Today, the landscape is rejuvenated, lush, and green, and there are plenty of parks and outdoor spaces. With more lakes than any other municipality in Canada, Sudbury is a great destination for active travellers.
Sudbury is also home to a vibrant food scene. Much of its influence come from the Italian community who immigrated to the area to work in the mines.
The city has long been a hub for family attractions. It’s home to Science North, the second-largest science centre in Canada. Kids and adults alike can learn more about mining by descending below ground at Dynamic Earth.
Indigenous-owned businesses are establishing roots in Greater Sudbury.
Georgian Bay’s eastern shore
The eastern shore of Georgian Bay is a haven of parks. As you follow the Trans-Canada Highway south of the city on Highway 69, you’ll pass seven operating Ontario Parks. Most of these are very close to the highway, including Grundy Lake Provincial Park, Sturgeon Bay Provincial Park, Killbear Provincial Park, Oastler Lake Provincial Park, and Six Mile Lake Provincial Park. Killarney Provincial Park is a little further, but its legendary landscapes and The Crack hiking trail make it very popular.
French River Provincial Park is one of Ontario’s premier paddling destinations. The visitor centre is just off the highway roughly an hour south of Sudbury. It serves as a hub for accessing the French River Gorge and an extensive network of protected islands and waterways. The award-winning museum in the visitor centre explains the area’s history and geographical importance. A snowmobile bridge a short walk from the visitor centre lets you take in views of the gorge from above.
Just outside the park, the French River Trading Post is an iconic stopover. It’s best known for its house-made fudge, and it’s also home to a restaurant and an extensive gift shop.
Parks Canada on eastern Georgian Bay
As you approach the south end of Georgian Bay, there are two more Parks Canada locations worthy of a visit. Both are accessible off Highway 400 just south of Six Mile Lake Provincial Park. To the east, you’ll find the Big Chute Marine Railway. This is part of the Trent-Severn Waterway National Historic Site, a 386-kilometre waterway network connecting Georgian Bay to Lake Ontario. Big Chute Marine Railway is the only marine railway of its kind in North America. The large cradles follow tracks to lift boats over land and transfer them between two bodies of water. It’s a mechanical portage of sorts, and it’s a wonderful place to check out while stopping for a picnic.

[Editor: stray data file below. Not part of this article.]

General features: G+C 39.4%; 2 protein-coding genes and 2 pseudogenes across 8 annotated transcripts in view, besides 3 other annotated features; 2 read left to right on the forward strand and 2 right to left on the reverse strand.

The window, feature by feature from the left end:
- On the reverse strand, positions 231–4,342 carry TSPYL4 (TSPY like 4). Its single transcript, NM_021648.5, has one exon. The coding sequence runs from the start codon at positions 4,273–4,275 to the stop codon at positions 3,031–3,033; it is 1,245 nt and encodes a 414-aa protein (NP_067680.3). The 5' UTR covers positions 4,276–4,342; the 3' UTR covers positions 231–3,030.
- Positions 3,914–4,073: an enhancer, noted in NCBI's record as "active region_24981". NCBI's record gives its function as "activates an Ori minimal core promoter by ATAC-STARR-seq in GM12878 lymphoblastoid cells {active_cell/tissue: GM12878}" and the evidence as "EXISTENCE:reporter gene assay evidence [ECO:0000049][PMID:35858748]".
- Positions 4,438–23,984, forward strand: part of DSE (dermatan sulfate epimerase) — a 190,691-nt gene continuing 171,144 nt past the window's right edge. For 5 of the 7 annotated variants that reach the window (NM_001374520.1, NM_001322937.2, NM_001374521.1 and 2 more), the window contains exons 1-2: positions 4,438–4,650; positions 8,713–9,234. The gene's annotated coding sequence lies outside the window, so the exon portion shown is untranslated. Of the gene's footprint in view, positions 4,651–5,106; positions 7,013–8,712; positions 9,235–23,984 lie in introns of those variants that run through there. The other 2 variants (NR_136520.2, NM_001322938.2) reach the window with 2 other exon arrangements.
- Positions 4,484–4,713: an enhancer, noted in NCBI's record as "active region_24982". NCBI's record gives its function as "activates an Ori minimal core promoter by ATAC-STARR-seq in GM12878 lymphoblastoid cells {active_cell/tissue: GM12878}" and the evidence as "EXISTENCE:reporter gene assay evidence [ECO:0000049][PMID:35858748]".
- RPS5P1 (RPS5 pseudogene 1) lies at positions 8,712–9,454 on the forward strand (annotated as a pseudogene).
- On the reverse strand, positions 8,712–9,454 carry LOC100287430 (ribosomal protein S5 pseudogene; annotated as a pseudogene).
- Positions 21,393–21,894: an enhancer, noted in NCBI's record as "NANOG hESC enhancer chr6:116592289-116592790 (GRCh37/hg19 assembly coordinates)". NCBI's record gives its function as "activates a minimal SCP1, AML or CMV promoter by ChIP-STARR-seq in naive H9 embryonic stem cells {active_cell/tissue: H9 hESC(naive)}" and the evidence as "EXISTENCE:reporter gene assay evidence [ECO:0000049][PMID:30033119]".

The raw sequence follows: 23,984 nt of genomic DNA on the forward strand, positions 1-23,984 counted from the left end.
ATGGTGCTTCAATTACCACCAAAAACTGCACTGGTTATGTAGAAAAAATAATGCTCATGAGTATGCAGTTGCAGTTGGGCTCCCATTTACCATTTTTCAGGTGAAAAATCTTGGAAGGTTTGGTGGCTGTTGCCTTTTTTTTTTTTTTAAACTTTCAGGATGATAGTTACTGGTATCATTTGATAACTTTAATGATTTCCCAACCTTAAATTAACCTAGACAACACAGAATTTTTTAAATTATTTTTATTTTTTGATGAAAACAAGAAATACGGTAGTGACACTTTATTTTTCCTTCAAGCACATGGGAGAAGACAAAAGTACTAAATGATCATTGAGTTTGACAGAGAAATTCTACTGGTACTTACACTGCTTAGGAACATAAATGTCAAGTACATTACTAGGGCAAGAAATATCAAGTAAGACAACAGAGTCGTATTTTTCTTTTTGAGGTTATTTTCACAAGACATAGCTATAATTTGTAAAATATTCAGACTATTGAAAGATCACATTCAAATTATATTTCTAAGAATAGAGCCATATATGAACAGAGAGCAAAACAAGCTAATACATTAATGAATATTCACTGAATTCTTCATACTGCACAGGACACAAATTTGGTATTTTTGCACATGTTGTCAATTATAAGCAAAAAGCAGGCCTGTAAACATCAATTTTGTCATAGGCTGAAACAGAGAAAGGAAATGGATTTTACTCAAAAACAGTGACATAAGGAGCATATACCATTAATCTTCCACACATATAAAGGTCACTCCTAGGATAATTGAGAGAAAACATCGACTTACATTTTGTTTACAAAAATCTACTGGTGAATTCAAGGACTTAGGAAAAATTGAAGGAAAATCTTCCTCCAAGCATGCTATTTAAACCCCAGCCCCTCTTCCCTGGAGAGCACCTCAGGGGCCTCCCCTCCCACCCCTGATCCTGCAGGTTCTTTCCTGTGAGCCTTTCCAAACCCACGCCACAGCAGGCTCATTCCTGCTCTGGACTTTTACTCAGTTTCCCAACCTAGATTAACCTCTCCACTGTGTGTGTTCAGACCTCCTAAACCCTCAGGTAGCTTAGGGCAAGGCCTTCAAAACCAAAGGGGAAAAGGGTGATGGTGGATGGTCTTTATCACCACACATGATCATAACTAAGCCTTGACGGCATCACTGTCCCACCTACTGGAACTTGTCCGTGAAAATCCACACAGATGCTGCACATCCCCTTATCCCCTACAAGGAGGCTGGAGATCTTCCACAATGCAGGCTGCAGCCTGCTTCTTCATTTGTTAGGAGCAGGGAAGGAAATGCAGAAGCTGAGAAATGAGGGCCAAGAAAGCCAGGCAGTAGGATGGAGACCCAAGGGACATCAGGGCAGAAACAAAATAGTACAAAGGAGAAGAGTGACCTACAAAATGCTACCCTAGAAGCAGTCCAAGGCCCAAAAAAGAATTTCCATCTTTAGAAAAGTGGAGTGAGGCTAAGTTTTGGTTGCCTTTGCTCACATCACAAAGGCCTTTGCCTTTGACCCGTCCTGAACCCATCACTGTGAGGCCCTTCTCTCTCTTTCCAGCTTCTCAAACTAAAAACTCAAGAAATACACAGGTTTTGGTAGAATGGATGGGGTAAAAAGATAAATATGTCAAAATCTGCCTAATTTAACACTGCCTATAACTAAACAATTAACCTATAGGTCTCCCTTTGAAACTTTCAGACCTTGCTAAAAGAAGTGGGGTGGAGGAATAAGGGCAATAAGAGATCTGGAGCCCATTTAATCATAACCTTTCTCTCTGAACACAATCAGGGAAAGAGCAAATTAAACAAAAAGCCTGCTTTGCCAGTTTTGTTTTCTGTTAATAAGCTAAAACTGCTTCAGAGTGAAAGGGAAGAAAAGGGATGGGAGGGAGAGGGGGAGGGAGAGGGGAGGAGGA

Georgian Bay Islands National Park
The other is Georgian Bay Islands National Park. At just 13.5 square kilometres, Georgian Bay Islands National Park is the smallest national park in the Parks Canada system. It protects 63 islands in Georgian Bay, including the entirety of Beausoleil Island.
Georgian Bay Islands National Park is accessible only by boat. Day-use visitors and those staying overnight in Parks Canada cabins or oTENTiks can access Beausoleil Island via the DayTripper. This boat is operated by Parks Canada and is available by reservation. Same-day service is not available, so it’s necessary to book this in advance. Overnight tent campers need to arrange their own transportation, usually with a private operator out of Honey Harbour.
This park participates in Parks Canada’s Xplorers program. By visiting and completing an activity booklet, your kids will receive another medal for their collection. The activities encourage you to explore the park’s hiking trails, learn about its Indigenous history, and explore its geological diversity. Georgian Bay Islands National Park is a beautiful and underappreciated park. It’s a fitting way to begin or complete a circle tour of Georgian Bay.
Our visits to sites along the Georgian Bay Circle Tour took place in August 2017 (full tour; read the original story at autoTRADER.ca), October 2022 (Bruce Peninsula; read the original story at Driving.ca), and June 2023 (Sudbury, as noted here).